Defacing things with writing

“What I really want is someone rolling around in the text” by Sam Anderson


This one is old, but I discovered it today while trying to find an easy way to annotate things digitally – webpages, documents, everything. Anderson’s meditation on the joy of marginalia is bittersweet for me. I love the idea of writing things in books as I read them, but I have never been able to do it; either I find myself reading with nothing to say (surprising, you might say, for a writer) or I find myself completely stunted by a lurking perfectionism. It might seem neurotic in an absurd way to say that I haven’t written things in books in the past for fear of writing something stupid, but there it is. “Errors, mistakes, even slight… discrepancies,” says Perfectionism with disgust, sliding his glasses further up his crinkled nose, “are not to be tolerated.” And so I put the pencil down.

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The Markup – a new media outlet focusing on Big Tech

I discovered The Markup earlier today. They’re a thoughtful, ethical journalism non-profit, reporting on “how powerful institutions are using technology to change our society.”

Not only does The Markup promise not to expose you to third-party trackers, it also tries to collect as little personal information as possible and commits to never monetising the data they do collect. Points from me.

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All the streets of London

A gentleman called Davis Vilums has cycled every street in central London, and mapped the entire process. The result is a very cool time lapse, filling out all the streets and byways of London, as if by electricity. I dig it.

Even better is the ethos – it sounds like a fun way to explore your city and find every little nook and cranny. Not only did he get every single bit of central London in, but as he said, it made it feel like home. I’m convinced that this is one of the ways that you get to feel like you belong in a place – to be in it and get to know it, discover its idiosyncrasies and strange, out of the way places. Plus, I would definitely find it satisfying to tick off (colour in) all the roads and complete the map. I’d like to do something similar in Cardiff. I’d have to take the shoelace express, however, because I neither own une bicyclette nor do I have the aerobic fitness to ride one any distance.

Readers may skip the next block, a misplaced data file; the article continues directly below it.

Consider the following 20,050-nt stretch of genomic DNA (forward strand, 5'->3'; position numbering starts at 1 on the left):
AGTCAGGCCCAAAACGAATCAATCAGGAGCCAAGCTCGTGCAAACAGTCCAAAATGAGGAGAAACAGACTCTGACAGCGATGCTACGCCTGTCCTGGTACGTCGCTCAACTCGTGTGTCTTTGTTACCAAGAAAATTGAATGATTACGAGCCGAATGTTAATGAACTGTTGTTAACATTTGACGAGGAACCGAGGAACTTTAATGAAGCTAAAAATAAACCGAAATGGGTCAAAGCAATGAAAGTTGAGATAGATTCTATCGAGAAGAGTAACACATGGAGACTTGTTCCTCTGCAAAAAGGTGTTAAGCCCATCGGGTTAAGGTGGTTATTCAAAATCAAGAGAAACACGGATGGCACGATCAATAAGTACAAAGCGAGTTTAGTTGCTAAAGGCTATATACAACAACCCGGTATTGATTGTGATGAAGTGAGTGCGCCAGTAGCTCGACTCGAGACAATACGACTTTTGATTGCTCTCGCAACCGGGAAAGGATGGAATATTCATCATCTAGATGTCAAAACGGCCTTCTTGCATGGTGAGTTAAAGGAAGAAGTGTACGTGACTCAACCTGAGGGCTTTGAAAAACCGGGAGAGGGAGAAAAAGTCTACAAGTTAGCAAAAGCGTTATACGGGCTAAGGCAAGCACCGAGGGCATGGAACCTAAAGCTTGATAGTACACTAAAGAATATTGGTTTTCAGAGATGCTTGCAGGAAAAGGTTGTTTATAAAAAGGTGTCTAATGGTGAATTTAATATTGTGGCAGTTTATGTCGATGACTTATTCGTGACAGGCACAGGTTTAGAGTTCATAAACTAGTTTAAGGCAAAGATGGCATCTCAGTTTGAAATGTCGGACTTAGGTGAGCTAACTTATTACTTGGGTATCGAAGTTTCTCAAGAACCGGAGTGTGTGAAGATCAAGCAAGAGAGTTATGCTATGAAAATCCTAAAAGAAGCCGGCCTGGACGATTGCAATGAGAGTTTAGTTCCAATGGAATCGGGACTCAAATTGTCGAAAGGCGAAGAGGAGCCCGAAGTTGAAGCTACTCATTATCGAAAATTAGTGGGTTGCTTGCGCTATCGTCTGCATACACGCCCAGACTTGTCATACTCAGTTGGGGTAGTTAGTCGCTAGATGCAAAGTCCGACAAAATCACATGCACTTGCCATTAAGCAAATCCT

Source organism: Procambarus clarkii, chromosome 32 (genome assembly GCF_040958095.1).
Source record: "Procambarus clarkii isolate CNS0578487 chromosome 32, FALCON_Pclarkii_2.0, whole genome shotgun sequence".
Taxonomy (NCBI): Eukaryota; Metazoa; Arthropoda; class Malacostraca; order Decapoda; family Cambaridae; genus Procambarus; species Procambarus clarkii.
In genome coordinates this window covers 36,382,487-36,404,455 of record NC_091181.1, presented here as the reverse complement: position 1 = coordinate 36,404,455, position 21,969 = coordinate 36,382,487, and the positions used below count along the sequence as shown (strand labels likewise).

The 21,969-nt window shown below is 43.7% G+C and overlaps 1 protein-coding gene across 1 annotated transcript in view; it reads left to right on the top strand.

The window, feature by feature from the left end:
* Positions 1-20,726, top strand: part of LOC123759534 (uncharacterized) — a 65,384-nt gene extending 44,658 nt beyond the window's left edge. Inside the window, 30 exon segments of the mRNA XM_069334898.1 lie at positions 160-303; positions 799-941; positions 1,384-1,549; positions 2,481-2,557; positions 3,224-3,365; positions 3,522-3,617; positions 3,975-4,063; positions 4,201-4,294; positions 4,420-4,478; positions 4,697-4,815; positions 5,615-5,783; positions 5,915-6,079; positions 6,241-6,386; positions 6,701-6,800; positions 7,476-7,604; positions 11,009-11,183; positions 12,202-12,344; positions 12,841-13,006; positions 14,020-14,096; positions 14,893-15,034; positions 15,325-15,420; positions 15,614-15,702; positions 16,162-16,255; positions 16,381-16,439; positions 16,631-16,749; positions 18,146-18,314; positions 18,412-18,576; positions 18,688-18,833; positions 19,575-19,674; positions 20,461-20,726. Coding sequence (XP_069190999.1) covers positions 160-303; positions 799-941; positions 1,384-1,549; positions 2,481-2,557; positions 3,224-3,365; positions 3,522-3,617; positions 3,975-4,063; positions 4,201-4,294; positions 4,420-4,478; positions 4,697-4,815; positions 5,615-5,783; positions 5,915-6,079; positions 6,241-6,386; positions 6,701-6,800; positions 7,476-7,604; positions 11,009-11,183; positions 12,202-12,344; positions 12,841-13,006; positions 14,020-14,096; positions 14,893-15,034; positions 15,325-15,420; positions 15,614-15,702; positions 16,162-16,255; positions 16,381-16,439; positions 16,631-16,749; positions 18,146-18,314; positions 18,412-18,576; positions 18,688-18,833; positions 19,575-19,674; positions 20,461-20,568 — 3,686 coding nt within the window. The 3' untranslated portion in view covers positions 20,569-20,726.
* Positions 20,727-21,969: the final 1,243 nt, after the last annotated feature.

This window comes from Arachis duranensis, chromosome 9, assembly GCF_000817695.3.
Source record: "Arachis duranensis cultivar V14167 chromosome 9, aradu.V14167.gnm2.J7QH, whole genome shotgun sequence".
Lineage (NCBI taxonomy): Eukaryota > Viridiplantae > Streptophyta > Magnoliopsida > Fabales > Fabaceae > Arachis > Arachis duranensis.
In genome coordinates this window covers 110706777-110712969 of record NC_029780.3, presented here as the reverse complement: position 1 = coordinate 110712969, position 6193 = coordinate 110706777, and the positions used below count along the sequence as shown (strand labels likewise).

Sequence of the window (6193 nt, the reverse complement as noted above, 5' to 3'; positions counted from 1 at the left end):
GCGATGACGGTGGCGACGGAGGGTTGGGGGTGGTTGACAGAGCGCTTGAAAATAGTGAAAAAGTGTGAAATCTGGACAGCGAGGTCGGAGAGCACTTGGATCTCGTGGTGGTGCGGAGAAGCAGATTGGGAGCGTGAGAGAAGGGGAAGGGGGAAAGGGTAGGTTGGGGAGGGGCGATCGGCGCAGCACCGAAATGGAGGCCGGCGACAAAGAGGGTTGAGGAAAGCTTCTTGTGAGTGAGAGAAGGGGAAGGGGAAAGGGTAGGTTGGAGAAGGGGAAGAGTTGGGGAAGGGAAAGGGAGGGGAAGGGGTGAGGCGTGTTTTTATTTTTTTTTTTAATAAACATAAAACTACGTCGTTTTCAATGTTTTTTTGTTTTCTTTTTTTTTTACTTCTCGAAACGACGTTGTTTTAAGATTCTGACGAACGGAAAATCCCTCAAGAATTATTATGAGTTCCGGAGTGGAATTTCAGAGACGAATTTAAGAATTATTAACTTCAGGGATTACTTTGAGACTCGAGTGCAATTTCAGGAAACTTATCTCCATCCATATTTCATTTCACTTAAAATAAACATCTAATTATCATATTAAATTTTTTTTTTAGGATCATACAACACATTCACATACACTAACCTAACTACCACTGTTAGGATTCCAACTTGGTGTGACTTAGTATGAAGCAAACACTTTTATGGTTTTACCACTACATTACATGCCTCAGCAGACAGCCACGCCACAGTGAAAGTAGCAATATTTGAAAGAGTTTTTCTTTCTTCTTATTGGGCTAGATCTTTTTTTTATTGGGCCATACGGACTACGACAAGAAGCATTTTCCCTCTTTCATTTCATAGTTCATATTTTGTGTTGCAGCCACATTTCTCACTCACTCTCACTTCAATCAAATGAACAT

Old man climbs a mountain with the New Weird

Good lord, it’s the twenty-fourth of February, already. I hate it when people do that, ‘WOW! It’s [INSERT TODAY’S DATE] already!’ but I do it myself all the time – the passage of time might be linear but our experience of it is so relative that it sneaks up on me all the time. Days might pass slowly, but weeks seem to flood past. One day you’re starting university and someone sneezes and you’re close to a year away from your thirtieth birthday, wondering if you’re really not that bothered about all the things you ‘should’ have done by now. I always have taken my time with things. My mother’s name for me when I was a child was ‘Hurry up!’ and my middle names were ‘we’ll be late!’ What I’m saying is, thirty or forty or fifty, I’ll get there when I get there. ‘Whether it’s writing,’ he said, stroking an invisible, long, white beard, ‘or relationships, or self-actualization, it can take time, but it’s time worth taking.’

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This reddit post ‘What the coronavirus forcing me in lockdown’s taught me about cooking‘ has been doing the rounds, and it’s well worth a read. The post goes into some recipes that they’ve cooked with their limited ingredients, but it’s also a meditation on the creative benefits of constraints and over coming limitations when problem solving. It’s more than just a post about leftovers recipes, is what I’m getting at.